For workers around the world, May Day is not just a statutory holiday. It represents over a century of hard won rights, rights that in most cases were won in the face of considerable structural and political odds. It is also a reminder that without vigilance, solidarity and organisation, those rights can be lost in the blink of a legislative (if “democratic”) Â or blinkered dictatorial eye. Â New Zealand is an exemplary case in point, with the legacy of the Chilean-dictatorship inspired Employment Contracts Act still strongly felt in the labour market (and likely to be felt even more so if the National government is able to undertake its proposed reforms of current employment law).
Less people think I am exaggerating about the Chilean connection to the 1991 ECA, let it be noted that its inspiration was the 1979 Plan Laboral (Labour Plan) imposed by executive fiat on Chileans by the Pincohet regime. The author of the Plan, Jose “Pepe” Pineda, was a frequent guest of Roger Douglas and the Business Roundtable in the 1980s and 1990s, and his framework for acheiving what is known as “enforced” or “atomizing” pluralism in the labour market is the essence of the ECA (and one that was not completely undone by the 1999 Employment Relations Act). Atomizing pluralism is the forced decentralization of collective bargaining at the lowest productive levels. It mandates a mix of individual and collective contracts and the multiplication of bargaining agents on the shop floor. The stated intent is to achieve “labour market flexibility,” but the real intent is to destroy the union movement as an effective economic and political agent of the working classes by forcibly dividing worker representation. This has been achieved in New Zealand.
In a book co-authored with Kate Nicholls titled “Labour Markets in Small Open Democracies” (Palgrave MacMillan 2003) I compared labour movement responses to the double impact of globalization of production and market-oriented reforms (including labour market reform) in Australia, Chile, Ireland, New Zealand and Uruguay after 1990. We paired the cases based upon their similar location on the global production chain (Australia and Chile, New Zealand and Uruguay, with Ireland as an extra-regional outlier that served as a quasi-control variable). Among other things we found that the single most important factor that allowed the labour movement to resist attempts to reduce or break its collective power in the face of the dual threat posed by market globalization and neo-liberal inspired macroeconomic reform was ideological unity and independence from working class based political parties.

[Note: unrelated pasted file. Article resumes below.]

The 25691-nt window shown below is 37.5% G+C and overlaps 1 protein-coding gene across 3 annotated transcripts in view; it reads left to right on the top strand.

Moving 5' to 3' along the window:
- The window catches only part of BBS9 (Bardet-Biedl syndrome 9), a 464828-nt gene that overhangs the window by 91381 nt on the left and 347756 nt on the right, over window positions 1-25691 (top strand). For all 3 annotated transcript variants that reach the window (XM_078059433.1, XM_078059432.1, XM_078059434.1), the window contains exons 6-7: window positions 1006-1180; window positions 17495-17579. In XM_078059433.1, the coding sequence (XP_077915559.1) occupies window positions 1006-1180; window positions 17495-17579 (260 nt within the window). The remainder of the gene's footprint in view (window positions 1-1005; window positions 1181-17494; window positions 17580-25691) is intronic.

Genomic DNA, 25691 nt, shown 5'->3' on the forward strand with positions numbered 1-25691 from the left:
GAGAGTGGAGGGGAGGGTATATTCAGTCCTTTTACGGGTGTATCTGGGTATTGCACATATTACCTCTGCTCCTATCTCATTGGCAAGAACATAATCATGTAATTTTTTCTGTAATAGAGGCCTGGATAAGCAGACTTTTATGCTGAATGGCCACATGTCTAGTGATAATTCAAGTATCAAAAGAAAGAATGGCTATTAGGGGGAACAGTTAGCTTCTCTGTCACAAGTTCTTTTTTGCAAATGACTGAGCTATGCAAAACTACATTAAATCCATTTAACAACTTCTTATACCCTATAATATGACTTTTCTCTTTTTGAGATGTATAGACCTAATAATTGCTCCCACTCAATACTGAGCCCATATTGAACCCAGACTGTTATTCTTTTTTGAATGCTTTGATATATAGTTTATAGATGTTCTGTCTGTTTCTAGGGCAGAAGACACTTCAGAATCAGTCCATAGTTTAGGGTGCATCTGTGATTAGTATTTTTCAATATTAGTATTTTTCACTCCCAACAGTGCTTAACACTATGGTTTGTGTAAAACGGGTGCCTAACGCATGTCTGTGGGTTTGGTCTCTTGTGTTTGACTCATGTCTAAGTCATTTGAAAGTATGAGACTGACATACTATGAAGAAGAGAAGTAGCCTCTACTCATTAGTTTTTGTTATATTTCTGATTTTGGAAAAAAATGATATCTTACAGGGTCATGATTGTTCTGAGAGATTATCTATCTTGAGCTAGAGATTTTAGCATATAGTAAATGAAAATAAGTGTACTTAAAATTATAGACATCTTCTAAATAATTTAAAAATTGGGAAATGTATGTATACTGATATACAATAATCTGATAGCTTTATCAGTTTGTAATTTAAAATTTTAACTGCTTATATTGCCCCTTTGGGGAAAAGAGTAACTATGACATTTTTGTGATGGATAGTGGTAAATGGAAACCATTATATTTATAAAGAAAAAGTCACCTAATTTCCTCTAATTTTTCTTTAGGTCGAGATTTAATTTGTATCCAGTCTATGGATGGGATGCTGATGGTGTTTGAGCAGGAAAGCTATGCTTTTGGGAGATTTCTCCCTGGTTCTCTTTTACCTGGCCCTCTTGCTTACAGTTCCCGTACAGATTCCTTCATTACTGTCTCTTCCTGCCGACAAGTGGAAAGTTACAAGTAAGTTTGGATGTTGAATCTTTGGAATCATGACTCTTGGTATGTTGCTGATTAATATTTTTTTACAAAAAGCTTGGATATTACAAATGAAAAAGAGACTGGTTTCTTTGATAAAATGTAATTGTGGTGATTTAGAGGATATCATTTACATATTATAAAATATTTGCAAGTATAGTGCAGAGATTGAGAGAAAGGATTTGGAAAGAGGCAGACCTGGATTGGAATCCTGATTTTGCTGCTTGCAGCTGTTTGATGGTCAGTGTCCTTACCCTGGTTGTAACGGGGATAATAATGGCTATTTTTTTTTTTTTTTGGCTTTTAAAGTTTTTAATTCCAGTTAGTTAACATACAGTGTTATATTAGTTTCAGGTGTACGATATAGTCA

Let me rephrase that: ideological unity and independence Â are the key to labour movement success in a market-driven age. Thus, Australian and Uruguayan unions, rooted in a strong blue collar ethos, ideologically unified and independent from Leftist parties, retained a considerable capacity to thwart the most noxious of labour market reform prescriptions such as enforced shopfloor pluralism. Conversely, Chilean and Kiwi unions, subordinate to the interests of Left parties and ideologically divided amongst themselves, were powerless to stop market-driven reforms, especially when those reforms were pushed by Left-centre governments they helped elect and in which former union bureaucrats held official positions. Successful betrayal of working class principles in favour of pro-capitalist reforms by the political Left in power was due, more than anything else, to the subordinate status of the union movement relative to the political Left. The political ambitions of professional politicians and union bureaucrats took precedence over the material interests of the rank and file, and the result was a relative decline in union fortunes.
There is more to the story, to include the impact of a working class debt culture and the role of popular diversions in eroding working class solidarity. But Â the cautionary tale on this day is that workers need to remember that their political representatives on the Left should work for them, rather than the other way around. Contrary to Leninist principles of party vanguardism where the Party dominates the union movement, the union movement needs to control the Party if it is to be a genuine agent of working class interests. In this age of globalization in which the class “enemy” is diversified, flexible and fluid, social movement unionism and labour internationalism needs to be coupled with a reassertion of grassroots representation in union leaderships, which Â in turn must lead to a reassertion of union authority within Left political parties. The stakes are simply too high for workers to allow union apparatchiks and party bosses to determine their fortunes for them.
UNITE is an example of such a new union. The NDU is known to retain a sense of responsibility to the rank and file, Beyond that, the New Zealand labour movement obeys the iron law of oligarchy, whereby the first duty of the organisation is to preserve itself, which means in practice that the interests of the agents rather than the principles is what comes first.